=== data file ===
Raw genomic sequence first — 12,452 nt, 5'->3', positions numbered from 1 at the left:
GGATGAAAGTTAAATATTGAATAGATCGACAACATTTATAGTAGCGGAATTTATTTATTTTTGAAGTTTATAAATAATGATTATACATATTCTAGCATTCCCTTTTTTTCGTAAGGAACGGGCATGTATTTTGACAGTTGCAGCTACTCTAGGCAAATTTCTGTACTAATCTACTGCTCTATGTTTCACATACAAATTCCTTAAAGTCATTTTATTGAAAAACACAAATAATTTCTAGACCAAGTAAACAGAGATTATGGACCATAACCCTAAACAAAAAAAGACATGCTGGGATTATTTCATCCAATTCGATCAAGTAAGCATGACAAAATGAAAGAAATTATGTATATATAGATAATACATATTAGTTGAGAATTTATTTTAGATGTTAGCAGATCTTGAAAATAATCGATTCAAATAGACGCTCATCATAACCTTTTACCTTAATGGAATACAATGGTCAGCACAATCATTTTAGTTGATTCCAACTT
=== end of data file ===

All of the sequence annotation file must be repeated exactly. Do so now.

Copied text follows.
Raw genomic sequence first — 12,452 nt, 5'->3', positions numbered from 1 at the left:
GGATGAAAGTTAAATATTGAATAGATCGACAACATTTATAGTAGCGGAATTTATTTATTTTTGAAGTTTATAAATAATGATTATACATATTCTAGCATTCCCTTTTTTTCGTAAGGAACGGGCATGTATTTTGACAGTTGCAGCTACTCTAGGCAAATTTCTGTACTAATCTACTGCTCTATGTTTCACATACAAATTCCTTAAAGTCATTTTATTGAAAAACACAAATAATTTCTAGACCAAGTAAACAGAGATTATGGACCATAACCCTAAACAAAAAAAGACATGCTGGGATTATTTCATCCAATTCGATCAAGTAAGCATGACAAAATGAAAGAAATTATGTATATATAGATAATACATATTAGTTGAGAATTTATTTTAGATGTTAGCAGATCTTGAAAATAATCGATTCAAATAGACGCTCATCATAACCTTTTACCTTAATGGAATACAATGGTCAGCACAATCATTTTAGTTGATTCCAACTT